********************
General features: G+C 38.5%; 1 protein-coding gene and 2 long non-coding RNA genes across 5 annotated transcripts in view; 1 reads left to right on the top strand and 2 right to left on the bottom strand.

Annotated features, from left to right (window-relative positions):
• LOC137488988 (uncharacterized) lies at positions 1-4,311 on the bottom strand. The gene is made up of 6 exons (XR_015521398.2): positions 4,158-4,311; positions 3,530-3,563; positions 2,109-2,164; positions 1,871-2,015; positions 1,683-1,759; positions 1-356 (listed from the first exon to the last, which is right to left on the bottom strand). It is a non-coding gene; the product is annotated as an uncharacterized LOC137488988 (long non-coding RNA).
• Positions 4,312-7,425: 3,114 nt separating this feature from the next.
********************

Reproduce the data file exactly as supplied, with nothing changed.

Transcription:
General features: G+C 38.5%; 1 protein-coding gene and 2 long non-coding RNA genes across 5 annotated transcripts in view; 1 reads left to right on the top strand and 2 right to left on the bottom strand.

Annotated features, from left to right (window-relative positions):
• LOC137488988 (uncharacterized) lies at positions 1-4,311 on the bottom strand. The gene is made up of 6 exons (XR_015521398.2): positions 4,158-4,311; positions 3,530-3,563; positions 2,109-2,164; positions 1,871-2,015; positions 1,683-1,759; positions 1-356 (listed from the first exon to the last, which is right to left on the bottom strand). It is a non-coding gene; the product is annotated as an uncharacterized LOC137488988 (long non-coding RNA).
• Positions 4,312-7,425: 3,114 nt separating this feature from the next.